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SIC resists Lerwick police station cuts

POLICE chiefs were left in doubt that closing the reception desk at Lerwick police station at night and making three office staff redundant was “completely unacceptable” when they met councillors on Tuesday morning.
After grilling Northern Constabulary’s head of northern division for 90 minutes, Shetland Islands Council’s infrastructure committee agreed unanimously to resist the proposed reduction.

The council’s two representatives on the Northern Police Joint Board have been given clear instructions to argue the islands’ case at the board’s meeting on Friday in Inverness.

Northern Constabulary is currently trying to identify £4.7 million in savings (nine per cent of its overall budget) for next financial year. Further cuts are expected for the years 2012 to 2015.
Proposals on the table for Shetland are to close Scalloway and Dunrossness police stations as of 31 March 2011, lock the front door of Lerwick police station from 8pm to 8 am seven days a week, and make three office staff employed at the Lerwick station redundant.
The measure is part of a wider plan to close 16 police stations and cut operating hours at 10 more stations across the highlands and islands.
The Shetland element of the proposals would save around £120,000 from the £10 million budget for the northern division.
The force hopes to realise £35,000 from the sale of Scalloway police station and £215,000 from the Dunrossness station, funds that would not count as savings but would go towards future capital projects across the area.
Meanwhile a police presence in Shetland’s south mainland will be continued by transferring operations to a small office within Sumburgh airport.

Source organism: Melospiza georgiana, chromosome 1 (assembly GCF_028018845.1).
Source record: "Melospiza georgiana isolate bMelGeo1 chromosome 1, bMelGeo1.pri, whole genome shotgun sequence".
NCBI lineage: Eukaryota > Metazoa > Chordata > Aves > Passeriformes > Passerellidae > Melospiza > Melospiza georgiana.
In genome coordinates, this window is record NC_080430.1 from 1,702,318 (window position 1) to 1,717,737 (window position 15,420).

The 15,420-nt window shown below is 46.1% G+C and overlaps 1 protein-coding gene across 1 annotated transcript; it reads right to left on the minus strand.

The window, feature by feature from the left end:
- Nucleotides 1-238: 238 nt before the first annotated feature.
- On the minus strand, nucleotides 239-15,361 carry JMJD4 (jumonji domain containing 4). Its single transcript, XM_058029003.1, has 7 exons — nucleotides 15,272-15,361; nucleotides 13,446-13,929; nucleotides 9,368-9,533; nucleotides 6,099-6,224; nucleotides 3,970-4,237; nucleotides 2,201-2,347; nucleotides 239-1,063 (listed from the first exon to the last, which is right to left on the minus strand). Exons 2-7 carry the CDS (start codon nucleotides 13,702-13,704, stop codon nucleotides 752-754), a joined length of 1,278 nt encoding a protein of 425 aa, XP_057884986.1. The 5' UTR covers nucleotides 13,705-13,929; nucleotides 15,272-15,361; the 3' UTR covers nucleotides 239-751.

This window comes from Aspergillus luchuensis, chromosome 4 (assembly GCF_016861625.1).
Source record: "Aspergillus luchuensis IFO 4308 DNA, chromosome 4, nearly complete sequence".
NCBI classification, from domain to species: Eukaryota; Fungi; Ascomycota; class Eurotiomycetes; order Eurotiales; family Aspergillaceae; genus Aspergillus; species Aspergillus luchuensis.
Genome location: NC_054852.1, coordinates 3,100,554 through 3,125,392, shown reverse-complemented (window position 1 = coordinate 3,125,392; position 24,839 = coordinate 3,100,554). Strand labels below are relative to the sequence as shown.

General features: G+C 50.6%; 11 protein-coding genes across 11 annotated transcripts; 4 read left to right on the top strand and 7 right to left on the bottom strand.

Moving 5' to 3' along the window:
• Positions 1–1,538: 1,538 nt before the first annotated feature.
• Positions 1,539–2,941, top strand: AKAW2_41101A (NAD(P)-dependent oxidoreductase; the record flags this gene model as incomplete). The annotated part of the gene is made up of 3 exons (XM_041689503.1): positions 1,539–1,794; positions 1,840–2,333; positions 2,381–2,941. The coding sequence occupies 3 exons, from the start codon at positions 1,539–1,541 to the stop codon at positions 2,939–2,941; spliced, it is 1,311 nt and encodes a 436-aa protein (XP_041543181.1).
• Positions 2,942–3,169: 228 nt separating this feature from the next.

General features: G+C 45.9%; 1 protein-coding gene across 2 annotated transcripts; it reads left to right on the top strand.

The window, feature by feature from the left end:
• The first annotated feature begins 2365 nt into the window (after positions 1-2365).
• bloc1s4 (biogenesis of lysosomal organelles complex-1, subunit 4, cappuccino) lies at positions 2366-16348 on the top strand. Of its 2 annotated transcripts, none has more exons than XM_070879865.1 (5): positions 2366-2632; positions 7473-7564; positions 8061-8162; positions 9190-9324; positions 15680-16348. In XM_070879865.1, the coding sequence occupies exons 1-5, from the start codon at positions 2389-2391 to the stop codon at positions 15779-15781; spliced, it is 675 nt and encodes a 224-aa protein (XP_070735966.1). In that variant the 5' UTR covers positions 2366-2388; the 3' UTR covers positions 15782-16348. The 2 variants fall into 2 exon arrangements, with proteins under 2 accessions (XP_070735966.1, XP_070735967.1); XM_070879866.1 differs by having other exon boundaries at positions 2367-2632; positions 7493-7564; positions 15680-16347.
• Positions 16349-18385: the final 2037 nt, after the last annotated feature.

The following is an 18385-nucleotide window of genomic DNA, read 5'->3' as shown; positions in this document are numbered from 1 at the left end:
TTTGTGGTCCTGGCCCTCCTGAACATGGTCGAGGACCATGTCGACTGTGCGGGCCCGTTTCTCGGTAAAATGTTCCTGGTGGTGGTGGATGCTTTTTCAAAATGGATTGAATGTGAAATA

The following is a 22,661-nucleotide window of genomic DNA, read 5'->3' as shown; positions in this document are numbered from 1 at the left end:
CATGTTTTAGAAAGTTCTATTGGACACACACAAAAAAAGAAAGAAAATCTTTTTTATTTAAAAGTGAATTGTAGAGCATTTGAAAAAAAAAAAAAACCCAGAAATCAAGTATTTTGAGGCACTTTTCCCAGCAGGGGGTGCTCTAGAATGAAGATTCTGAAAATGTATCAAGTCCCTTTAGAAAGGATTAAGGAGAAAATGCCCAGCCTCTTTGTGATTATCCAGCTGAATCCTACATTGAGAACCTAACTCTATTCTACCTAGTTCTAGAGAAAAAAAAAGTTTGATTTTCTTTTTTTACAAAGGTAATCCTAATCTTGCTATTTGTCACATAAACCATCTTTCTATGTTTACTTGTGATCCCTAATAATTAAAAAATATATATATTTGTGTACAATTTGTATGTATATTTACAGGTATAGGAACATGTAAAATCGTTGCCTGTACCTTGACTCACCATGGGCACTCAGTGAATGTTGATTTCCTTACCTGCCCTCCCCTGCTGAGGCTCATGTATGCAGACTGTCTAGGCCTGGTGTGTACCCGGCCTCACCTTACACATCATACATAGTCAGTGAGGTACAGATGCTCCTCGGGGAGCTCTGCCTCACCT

Superintendent Julian Innes gave councillors a short presentation on the financial constraints following the Scottish budget announcement last week.
He said that while the pressure to identify this level of savings was “unknown territory” for police officers, the overall demand was not as severe as initially feared.
The savings needed could well be “around six per cent” rather than the nine per cent anticipated, but he was unable to give councillors more details prior to Friday’s meeting.
While making savings was inevitable, “the executive team is keen to keep police numbers as high as possible,” he stressed.
Council convener Sandy Cluness was the first to voice concern about changing Lerwick police station from a 24/7 service.
“We are paying £1.8 million a year towards policing, closing the police station for 12 hours a day is simply not acceptable,” he said.
Superintendent Innes said closing the front door did not mean that the station was unmanned, it only rationalised call handling, which would be done from divisional headquarters in Wick.
He added that statistically very few people call along Lerwick police station after 8pm.
Police board member Allison (Flea) Duncan called on Mr Innes to consider opening the station for longer hours during the weekend and closing earlier during the quieter week days.
Fellow board member Alistair Cooper warned that with the influx of up to 1,000 oil construction workers expected to relocate to Shetland for the next three years, the islands needed more rather than fewer officers.
Mr Innes told councillors that he could understand their “feelings and fears regarding the local service” and assured them that there were “no plans to lose any police officers from Shetland”.
“Your message is loud and clear, and I understand fully what I am being told here today,” he said.
He added that there were no plans to withdraw police services from Unst, Yell or Whalsay.
The Northern Joint Police Board meet on Friday at 1pm in the council chambers of Highland Council in Inverness, The meeting will be broadcast on the internet via the Highland Council website.

The best value paper being presented to the board also says that Shetland Islands Council is considering sharing use of the police station in Brae.